Sixty years ago, on April 28, 1956, Moshe Dayan met Roi Rotberg. Rotberg was 21 and fair-haired and had moved from Tel Aviv to Nahal Oz, a kibbutz planted a single mile from the Gaza border. Dayan was the army’s top commander at the time. He had come to visit the relatively new community, which was preparing for four weddings on the Jewish festival of Lag Ba’omer. Rotberg, a young officer, was in charge of the kibbutz’s security. The two reportedly got along.
And so, the following day, when Dayan learned that Rotberg had been murdered by the border — drawn out on horseback, alone, by Palestinian gunmen in a nearby wheatfield and then killed and mutilated and dragged to the Gaza side of the border — he went into his room and wrote a eulogy. It took him half an hour.
His chief of staff, Mordechai Bar-On, told Haaretz in 2011 that he often helped army commanders with their speeches, “but Dayan knew how to write better than I did.”
English editions of this text exist. The ones I’ve seen, though, are flattened, stripped of the colorful Hebrew and the crispness of speech, sapped of the unique and now expired blend of a language that had lived dormant in prayer and ritual for thousands of years and was then fed into the mouths of those, like Dayan, who were born in the land and grew up speaking a reinvigorated language that still rested squarely on the Bible.
‘The millions of Jews, annihilated without a land, peer out at us from the ashes of Israeli history and command us to settle and rebuild a land for our people. But beyond the furrow that marks the border, lies a surging sea of hatred and vengeance, yearning for the day that the tranquility blunts our alertness, for the day that we heed the ambassadors of conspiring hypocrisy, who call for us to lay down our arms’
I, too, found no way to accurately alert the reader to the images of Gaza from the Book of Judges, evoking Samson and the harlot and the city’s gates which he tore off their hinges and shouldered nearly to Hebron; and to the significance of the word Dayan chose when depicting the blade that killed Rotberg — ma’achelet, the knife that Genesis tells us Abraham raised over the bound body of his son Isaac.
What Dayan intended was to eulogize a single fallen comrade. Maybe also to send a message to prime minister David Ben-Gurion, in advance of the 1956 War, about the need for a full-scale operation against the constant flow of Egyptian and Palestinian terror from Gaza. Instead, he penned an ethos that is succinct and brutal, pessimistic and defiant, unapologetic and, tragically, more important to the understanding of Israel today than are large swaths of the state’s own Declaration of Independence.
What follows is a translation of the written text. The one spoken over the grave was even shorter – a mere 285 words in the original Hebrew – and can be heard here.
Yesterday with daybreak, Roi was murdered. The quiet of a spring morning blinded him, and he did not see the stalkers of his soul on the furrow. Let us not hurl blame at the murderers. Why should we complain of their hatred for us? Eight years have they sat in the refugee camps of Gaza, and seen, with their own eyes, how we have made a homeland of the soil and the villages where they and their forebears once dwelt.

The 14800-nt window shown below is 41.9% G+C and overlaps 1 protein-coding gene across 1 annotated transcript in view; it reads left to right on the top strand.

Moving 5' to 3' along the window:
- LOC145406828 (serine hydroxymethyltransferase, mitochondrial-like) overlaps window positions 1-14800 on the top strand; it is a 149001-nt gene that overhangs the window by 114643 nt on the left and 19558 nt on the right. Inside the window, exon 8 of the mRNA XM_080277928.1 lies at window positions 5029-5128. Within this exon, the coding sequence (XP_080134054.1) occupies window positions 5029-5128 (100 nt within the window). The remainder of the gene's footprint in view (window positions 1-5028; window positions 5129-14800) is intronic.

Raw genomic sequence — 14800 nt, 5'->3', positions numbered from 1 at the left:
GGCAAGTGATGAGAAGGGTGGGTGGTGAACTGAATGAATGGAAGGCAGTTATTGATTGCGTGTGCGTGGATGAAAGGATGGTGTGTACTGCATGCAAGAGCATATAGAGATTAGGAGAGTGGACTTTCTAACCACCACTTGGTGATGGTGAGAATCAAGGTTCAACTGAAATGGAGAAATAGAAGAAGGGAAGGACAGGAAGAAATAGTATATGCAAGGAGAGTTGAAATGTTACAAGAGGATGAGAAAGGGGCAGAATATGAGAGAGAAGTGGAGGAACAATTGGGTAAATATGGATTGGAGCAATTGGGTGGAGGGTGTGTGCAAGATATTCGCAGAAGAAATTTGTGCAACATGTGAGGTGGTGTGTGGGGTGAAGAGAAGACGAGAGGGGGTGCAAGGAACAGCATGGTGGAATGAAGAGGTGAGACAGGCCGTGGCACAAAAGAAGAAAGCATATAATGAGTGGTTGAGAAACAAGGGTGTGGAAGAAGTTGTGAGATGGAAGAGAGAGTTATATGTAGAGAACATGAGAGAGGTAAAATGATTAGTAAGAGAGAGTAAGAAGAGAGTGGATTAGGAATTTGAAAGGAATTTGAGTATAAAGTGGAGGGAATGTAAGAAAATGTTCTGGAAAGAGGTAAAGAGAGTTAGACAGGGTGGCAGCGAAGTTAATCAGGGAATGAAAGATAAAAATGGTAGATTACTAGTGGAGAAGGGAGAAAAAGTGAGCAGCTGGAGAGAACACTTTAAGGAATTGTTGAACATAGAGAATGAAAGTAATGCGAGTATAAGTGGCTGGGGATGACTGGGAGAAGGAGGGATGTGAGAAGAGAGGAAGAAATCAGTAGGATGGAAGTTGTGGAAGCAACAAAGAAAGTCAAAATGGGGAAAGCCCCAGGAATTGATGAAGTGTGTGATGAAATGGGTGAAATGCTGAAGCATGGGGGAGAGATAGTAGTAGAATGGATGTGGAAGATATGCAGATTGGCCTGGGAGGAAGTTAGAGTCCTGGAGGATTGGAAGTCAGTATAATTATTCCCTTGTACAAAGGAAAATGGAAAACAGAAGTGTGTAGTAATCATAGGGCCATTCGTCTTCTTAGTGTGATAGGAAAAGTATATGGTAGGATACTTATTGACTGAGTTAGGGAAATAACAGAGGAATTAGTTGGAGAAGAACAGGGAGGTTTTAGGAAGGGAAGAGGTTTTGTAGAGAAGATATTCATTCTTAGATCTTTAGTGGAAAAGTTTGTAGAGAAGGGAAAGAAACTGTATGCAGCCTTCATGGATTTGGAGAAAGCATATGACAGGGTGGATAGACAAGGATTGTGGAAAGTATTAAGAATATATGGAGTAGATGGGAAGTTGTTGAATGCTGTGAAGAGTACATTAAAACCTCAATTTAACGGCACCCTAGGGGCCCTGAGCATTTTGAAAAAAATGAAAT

Not from the Arabs of Gaza must we demand the blood of Roi, but from ourselves. How our eyes are closed to the reality of our fate, unwilling to see the destiny of our generation in its full cruelty. Have we forgotten that this small band of youths, settled in Nahal Oz, carries on its shoulders the heavy gates of Gaza, beyond which hundreds of thousands of eyes and arms huddle together and pray for the onset of our weakness so that they may tear us to pieces — has this been forgotten? For we know that if the hope of our destruction is to perish, we must be, morning and evening, armed and ready.
A generation of settlement are we, and without the steel helmet and the maw of the cannon we shall not plant a tree, nor build a house. Our children shall not have lives to live if we do not dig shelters; and without the barbed wire fence and the machine gun, we shall not pave a path nor drill for water. The millions of Jews, annihilated without a land, peer out at us from the ashes of Israeli history and command us to settle and rebuild a land for our people. But beyond the furrow that marks the border, lies a surging sea of hatred and vengeance, yearning for the day that the tranquility blunts our alertness, for the day that we heed the ambassadors of conspiring hypocrisy, who call for us to lay down our arms.
It is to us that the blood of Roi calls from his shredded body. Although we have vowed a thousand vows that our blood will never again be shed in vain — yesterday we were once again seduced, brought to listen, to believe. Our reckoning with ourselves, we shall make today. We mustn’t flinch from the hatred that accompanies and fills the lives of hundreds of thousands of Arabs, who live around us and are waiting for the moment when their hands may claim our blood. We mustn’t avert our eyes, lest our hands be weakened. That is the decree of our generation. That is the choice of our lives — to be willing and armed, strong and unyielding, lest the sword be knocked from our fists, and our lives severed.
Roi Rotberg, the thin blond lad who left Tel Aviv in order to build his home alongside the gates of Gaza, to serve as our wall. Roi — the light in his heart blinded his eyes and he saw not the flash of the blade. The longing for peace deafened his ears and he heard not the sound of the coiled murderers. The gates of Gaza were too heavy for his shoulders, and they crushed him.
Mitch Ginsburg has translated several works of nonfiction and fiction, including “Thera” by Zeruya Shalev, “The World of the End” by Ofir Touche Gafla, and “Second Person Singular” by Sayed Kashua.
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